Europe R-PET food-grade pellets hit high of €1,100-1,180/tonne

21 June 2010 23:59  [Source: ICIS news]

LONDON (ICIS news)--Prices of European recycled polyethylene terephthalate (R-PET) food-grade pellets have hit a record high, increasing by €30-50/tonne ($38-63/tonne) over the past week to €1,100-1,180/tonne, due to tight supply and rising R-PET flake prices, buyers and sellers said on Monday.

Prices across all R-PET grades were now at their highest point since ICIS records for the material began on 19 June 2006.

“[Prices] won’t go down quickly...not now, demand is strong enough to sustain the market,” said a flake and pellet buyer.

The previous record price for R-PET food-grade pellets was €1,150/tonne, which was seen between 12 September-30 October 2006 and again on 7 June 2010, before the new high was reached this week.

All prices were agreed on a free delivered (FD) northwest Europe (NWE) basis.

According to food-grade pellet players, there were now substantial amounts of material being sold at prices above those for virgin polyethylene terephthalate (PET). Some R-PET buyers said they had been offered prices as low as €1,120/tonne FD Europe.

In the past, R-PET prices have always traded below virgin PET prices because R-PET is made from used material. But increased interest in corporate social responsibility has led more and more downstream companies to use R-PET, making prices rise above those for virgin PET, sources added.

Some sources said they expect food-grade pellet prices to fall within the next few weeks, because large buyers would not be willing to pay more than virgin product to source material.

Some food-grade producers also said that they would continue to sell material at a minimum 5% discount to virgin prices in order to remain competitive.

“Virgin [PET] could bring prices down. We’ve been offered €1,120/tonne for virgin. For some R-PET pellets, it’s €1,180/tonne, so what’s the point? I have less scrap with virgin, so it makes no sense,” said an R-PET pellet buyer.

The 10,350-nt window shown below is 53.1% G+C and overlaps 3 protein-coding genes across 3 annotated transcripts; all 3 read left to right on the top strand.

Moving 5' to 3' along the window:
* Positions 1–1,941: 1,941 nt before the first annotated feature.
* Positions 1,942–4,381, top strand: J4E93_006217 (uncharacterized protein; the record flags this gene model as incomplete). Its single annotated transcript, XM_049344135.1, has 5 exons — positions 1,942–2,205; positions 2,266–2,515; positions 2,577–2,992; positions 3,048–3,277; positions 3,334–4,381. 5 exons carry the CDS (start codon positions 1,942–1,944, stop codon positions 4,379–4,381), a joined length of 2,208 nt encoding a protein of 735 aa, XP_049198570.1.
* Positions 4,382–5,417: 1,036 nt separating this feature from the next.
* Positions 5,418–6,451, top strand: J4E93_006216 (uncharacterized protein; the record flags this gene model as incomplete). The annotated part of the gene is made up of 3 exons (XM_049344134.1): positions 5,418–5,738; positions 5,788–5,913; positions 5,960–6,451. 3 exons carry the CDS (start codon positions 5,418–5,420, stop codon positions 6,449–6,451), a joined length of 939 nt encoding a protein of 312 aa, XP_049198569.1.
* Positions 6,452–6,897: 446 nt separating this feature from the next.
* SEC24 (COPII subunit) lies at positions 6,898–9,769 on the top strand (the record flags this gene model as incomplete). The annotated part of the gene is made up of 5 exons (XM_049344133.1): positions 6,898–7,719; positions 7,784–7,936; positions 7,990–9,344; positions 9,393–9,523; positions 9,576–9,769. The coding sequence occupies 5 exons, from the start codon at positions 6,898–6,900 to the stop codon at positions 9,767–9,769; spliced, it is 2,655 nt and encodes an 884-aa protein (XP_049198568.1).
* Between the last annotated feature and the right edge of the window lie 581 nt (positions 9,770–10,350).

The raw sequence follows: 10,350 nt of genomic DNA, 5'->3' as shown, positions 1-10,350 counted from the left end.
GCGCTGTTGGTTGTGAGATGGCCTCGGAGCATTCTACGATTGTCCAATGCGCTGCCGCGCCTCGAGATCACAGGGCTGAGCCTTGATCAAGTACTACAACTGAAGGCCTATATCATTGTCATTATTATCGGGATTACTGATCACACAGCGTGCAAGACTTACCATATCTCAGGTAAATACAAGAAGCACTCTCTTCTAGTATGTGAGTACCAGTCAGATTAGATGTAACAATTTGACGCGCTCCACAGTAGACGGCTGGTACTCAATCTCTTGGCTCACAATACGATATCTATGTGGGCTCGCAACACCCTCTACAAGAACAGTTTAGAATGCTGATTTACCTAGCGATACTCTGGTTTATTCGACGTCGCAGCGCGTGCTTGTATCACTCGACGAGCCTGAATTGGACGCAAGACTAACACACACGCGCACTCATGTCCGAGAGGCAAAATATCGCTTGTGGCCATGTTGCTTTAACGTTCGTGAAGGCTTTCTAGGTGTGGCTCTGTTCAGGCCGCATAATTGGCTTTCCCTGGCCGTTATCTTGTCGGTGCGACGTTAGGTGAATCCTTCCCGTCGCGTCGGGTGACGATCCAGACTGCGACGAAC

However, the majority of sources said they expect prices to remain strong for the foreseeable future because of high prices further up the R-PET chain.

“You can reduce the percentage [of R-PET] in a project if you don’t like the cost, but are you going to remove it completely? I doubt it, not when they’re promising their customers that they’re using recycled material,” said a major producer.

Margins of food-grade pellets have been squeezed in recent months by rising R-PET flake prices, which have increased at a faster rate than virgin PET prices.

A major food-grade R-PET producer said that the average extrusion cost between colourless flakes and food-grade material was €150-200/tonne. With colourless flakes trading at a minimum of €900/tonne FD NWE, this would mean that the cost of food-grade production is at least €1,050-1,100/tonne.

“We have squeezed our margins. The margins of sellers [upstream in the R-PET chain] are 25%. We are down to 10%. We’ve squeezed our margins, they have to squeeze their margins, too,” said an R-PET food-grade pellet producer.

As a result of tight margins, some sources said they expect food-grade pellet producers to increase colourless-flake production at the expense of food-grade pellets, because flakes were currently more profitable and demand was strong due to an increased number of end-users using recycled material as part of their corporate social responsibility initiatives.

Colourless-flake material rose by €50/tonne at the top end of the range to €900-1,000/tonne FD NEW due to low availability of material. The highest prices were for material from Italy, where supplies are shortest, sources said.

Colourless-flake prices first hit record highs on 26 April 2010 and have been increasing ever since. The previous high was €885/tonne, from 16 June 2008 to 3 November 2008.

Prices across all other grades remained stable, at their previously established record high levels.

The R-PET market has been in tight supply since the fourth quarter of 2009 because of low collection rates at post-consumer recycling facilities.

This was attributed to several factors, including: the colder-than-expected winter, which led to fewer purchases of beverages in plastic bottles, the major source of post-consumer collection material; the economic downturn in 2009 and environmental concerns, which led to lower consumption of water bottles; and a light-weighting of PET content of around 25% in virgin bottles during 2009, which meant that more bottles needed to be collected per kilogramme of R-PET produced.

Although warmer weather across much of Europe has resulted in improved collection rates, this has been counterbalanced by peak-season demand in the bottling sector, which has emptied the R-PET chain of material.

Tight supply was expected to remain a problem in the industry throughout 2010, the majority of sources said.

($1 = €0.80)

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By: Mark Victory
+44 208 652 3214



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